13, 14. What can we do to help those who live in a divided household?

13 Just as gentle drops of rain soak the ground and help plants to grow, each of us in the congregation can help those who live in a divided household to be happy. Elvina in Brazil says, “The love of my brothers and sisters was what helped me to stand firm in the truth.”

14 Kindness and interest from the brothers and sisters in the congregation can change the heart of an unbeliever. A brother in Nigeria who accepted the truth 13 years after his wife did says: “While I was traveling with a Witness, his vehicle broke down. He sought out fellow Witnesses in a neighboring village, and they gave us accommodations for the night. They cared for us as if we had known them from childhood. Right away, I felt the Christian love that my wife had always spoken about.” In England, a sister who came into the truth 18 years after her husband did remembers: “The Witnesses invited both of us for meals. I always felt welcome.” * (See footnote.) A man from England who eventually became a Witness says: “Brothers and sisters would visit us, or we were invited to their homes, and I found that they had a caring attitude. This was especially noticeable when I was in the hospital and many came to visit me.” Can you show similar interest in the families of those who are alone in the truth?

15, 16. What can help those who are alone in the truth to continue to be happy?

15 Of course, even if we do what is right and witness in a kind way for many years, not everyone in our family will accept the truth. Some will still show no interest or will remain strongly opposed. (Matthew 10:35-37) But when we show Christian qualities, this  can have very good results. One man who became a Witness after his wife did says that one may not even know how those beautiful Christian qualities will affect the mind and heart of the unbelieving mate. He also says, “Don’t ever give up on your unbelieving mate.”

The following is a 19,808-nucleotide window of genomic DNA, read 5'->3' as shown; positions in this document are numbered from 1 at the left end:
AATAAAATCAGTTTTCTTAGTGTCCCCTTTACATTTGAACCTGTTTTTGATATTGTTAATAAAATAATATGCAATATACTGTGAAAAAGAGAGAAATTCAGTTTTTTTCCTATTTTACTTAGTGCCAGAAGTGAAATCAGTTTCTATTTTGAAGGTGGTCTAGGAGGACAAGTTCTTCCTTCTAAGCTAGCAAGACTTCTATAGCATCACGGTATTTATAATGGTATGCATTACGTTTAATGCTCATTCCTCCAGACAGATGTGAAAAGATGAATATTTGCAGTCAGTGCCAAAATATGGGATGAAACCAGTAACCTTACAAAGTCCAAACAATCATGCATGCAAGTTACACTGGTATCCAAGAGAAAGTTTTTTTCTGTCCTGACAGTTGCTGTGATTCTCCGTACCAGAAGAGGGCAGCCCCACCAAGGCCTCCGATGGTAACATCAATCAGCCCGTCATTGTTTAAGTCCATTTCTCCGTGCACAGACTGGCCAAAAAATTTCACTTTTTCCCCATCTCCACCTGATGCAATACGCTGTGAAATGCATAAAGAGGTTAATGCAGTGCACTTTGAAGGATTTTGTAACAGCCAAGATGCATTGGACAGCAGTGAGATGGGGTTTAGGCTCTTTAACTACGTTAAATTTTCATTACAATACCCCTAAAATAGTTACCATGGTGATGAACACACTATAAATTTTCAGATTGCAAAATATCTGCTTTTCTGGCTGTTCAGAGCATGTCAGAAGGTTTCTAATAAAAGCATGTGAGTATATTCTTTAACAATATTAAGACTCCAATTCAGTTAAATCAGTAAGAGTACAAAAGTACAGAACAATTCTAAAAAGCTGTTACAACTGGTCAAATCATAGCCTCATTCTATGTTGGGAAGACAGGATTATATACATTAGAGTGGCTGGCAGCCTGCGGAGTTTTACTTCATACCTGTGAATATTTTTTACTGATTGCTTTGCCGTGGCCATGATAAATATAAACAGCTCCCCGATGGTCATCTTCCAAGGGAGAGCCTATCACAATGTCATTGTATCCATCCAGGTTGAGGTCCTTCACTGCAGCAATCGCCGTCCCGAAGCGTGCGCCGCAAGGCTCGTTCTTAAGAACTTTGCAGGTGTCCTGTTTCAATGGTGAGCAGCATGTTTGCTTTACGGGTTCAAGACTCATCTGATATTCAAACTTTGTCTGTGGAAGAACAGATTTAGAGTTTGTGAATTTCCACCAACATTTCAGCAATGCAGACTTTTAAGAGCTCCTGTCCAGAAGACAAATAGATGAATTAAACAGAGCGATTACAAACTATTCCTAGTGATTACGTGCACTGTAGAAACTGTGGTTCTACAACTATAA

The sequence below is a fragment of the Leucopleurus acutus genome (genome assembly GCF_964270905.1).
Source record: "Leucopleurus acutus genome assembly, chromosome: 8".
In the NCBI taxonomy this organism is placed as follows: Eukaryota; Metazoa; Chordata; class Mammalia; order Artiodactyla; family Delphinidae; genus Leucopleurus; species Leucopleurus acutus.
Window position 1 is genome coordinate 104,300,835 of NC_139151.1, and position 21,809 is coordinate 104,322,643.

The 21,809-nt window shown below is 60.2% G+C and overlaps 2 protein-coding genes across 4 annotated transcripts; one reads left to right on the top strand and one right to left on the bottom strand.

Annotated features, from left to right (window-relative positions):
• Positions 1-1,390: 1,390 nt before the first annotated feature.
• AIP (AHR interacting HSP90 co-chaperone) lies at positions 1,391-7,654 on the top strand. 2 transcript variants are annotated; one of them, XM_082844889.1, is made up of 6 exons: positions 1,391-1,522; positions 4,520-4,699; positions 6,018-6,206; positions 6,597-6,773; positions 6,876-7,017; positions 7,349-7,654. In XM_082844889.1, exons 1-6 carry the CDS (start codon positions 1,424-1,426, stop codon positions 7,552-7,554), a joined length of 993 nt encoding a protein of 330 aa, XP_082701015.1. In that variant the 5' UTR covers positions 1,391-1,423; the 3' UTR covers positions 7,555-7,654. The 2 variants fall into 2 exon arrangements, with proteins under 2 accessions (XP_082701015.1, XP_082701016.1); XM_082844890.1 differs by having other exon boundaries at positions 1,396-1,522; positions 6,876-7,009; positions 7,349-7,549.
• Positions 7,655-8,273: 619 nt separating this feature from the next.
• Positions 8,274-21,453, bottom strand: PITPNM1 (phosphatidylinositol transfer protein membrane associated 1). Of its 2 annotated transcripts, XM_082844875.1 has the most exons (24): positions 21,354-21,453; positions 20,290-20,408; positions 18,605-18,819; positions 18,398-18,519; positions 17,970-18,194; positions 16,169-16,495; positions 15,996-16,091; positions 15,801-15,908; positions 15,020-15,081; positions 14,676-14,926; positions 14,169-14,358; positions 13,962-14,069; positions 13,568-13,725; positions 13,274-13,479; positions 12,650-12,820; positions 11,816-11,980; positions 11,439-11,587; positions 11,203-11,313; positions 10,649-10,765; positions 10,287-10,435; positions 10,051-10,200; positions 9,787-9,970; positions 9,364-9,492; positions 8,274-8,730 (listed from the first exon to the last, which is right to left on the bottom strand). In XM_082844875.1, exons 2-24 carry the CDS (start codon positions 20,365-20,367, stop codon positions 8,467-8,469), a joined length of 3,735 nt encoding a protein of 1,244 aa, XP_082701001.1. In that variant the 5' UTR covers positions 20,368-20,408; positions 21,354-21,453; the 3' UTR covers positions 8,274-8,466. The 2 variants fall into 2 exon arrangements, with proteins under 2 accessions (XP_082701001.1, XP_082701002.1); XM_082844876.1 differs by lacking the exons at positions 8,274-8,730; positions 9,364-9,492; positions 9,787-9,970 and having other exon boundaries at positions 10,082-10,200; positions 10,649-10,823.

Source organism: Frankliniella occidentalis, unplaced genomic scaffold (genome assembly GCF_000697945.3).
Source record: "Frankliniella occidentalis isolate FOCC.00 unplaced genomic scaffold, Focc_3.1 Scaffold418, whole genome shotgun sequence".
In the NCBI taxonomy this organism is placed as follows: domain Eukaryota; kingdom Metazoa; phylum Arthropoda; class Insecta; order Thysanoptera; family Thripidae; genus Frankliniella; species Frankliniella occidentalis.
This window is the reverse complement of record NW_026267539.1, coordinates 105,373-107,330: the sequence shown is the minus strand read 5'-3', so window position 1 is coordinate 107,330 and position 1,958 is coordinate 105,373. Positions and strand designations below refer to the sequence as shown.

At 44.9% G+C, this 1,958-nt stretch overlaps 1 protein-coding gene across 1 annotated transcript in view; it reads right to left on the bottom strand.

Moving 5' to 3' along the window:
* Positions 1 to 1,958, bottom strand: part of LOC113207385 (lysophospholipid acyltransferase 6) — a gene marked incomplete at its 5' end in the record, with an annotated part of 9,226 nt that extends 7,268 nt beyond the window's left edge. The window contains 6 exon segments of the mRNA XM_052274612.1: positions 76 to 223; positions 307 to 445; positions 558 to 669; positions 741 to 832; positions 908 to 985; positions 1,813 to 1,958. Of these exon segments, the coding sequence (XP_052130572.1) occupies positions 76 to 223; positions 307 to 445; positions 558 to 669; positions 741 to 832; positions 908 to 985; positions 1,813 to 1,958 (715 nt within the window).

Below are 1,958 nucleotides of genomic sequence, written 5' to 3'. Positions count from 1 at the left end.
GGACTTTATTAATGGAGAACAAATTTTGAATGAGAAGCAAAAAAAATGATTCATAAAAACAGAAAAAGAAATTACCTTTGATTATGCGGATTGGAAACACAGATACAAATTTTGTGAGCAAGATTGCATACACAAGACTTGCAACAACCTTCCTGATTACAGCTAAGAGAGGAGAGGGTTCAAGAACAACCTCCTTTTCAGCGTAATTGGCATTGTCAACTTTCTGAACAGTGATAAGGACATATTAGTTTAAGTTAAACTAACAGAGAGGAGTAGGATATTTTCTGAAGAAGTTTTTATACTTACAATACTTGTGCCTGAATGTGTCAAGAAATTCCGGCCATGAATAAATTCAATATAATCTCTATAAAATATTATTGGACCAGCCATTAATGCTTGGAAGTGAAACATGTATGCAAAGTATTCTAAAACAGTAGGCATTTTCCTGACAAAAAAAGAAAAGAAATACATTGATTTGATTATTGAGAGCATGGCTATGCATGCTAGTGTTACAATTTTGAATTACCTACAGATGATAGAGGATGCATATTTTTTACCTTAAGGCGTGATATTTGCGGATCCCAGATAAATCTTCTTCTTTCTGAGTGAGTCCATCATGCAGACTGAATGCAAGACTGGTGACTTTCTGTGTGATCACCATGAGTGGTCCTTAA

16 Those whose family members do not accept the truth can still be happy. One sister has made an effort to witness to her husband for 21 years, but he has not accepted the truth. She says that she has been able to keep her joy by trying to please Jehovah, by being loyal to him, and by working to have a stronger relationship with him. She also says that she keeps herself busy by doing personal study, going to meetings, preaching, and helping others in the congregation. This has helped her to feel closer to Jehovah and to stay faithful to him.​—Proverbs 4:23.


17, 18. What can help a Christian in a divided household not to give up?

17 If you are a faithful Christian in a divided household, do not give up. Remember that Jehovah will not leave his people. (1 Samuel 12:22) He is with you as long as you stay close to him. (Read 2 Chronicles 15:2.) So find joy in learning about Jehovah, and “rely upon him.” (Psalm 37:4, 5) “Persevere in prayer,” and have faith that our loving heavenly Father can help you to endure all kinds of difficulties.​—Romans 12:12.

18 Pray to Jehovah, and ask him for his holy spirit to help you have peace in the family. (Hebrews 12:14) If you do this, it is possible that you will have a good influence on those in your family who are not in the truth. You will be happy and will have inner peace when you “do all things for God’s glory.” (1 Corinthians 10:31) Also, you can be sure that your brothers and sisters will give you their love and support.


^ par. 4 Names have been changed.

^ par. 8 Paul’s counsel did not forbid Christians to separate from their mates in extreme situations. That is a serious personal decision. See “Keep Yourselves in God’s Love,” pages 220-221.

^ par. 14 The Bible does not forbid us to eat with people who are not in the truth.​—1 Corinthians 10:27.


Religiously divided household: A family where not everyone is a Witness of Jehovah

Unbelieving mate: A husband or wife who is not one of Jehovah’s Witnesses

[Study Questions]

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Our worship of Jehovah gives us peace, satisfaction, and happiness

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Jehovah helps us to be joyful even under difficult circumstances

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It is important to have patience when you try to help your family learn the truth

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Choose the right time to explain your beliefs

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Show interest in unbelieving mates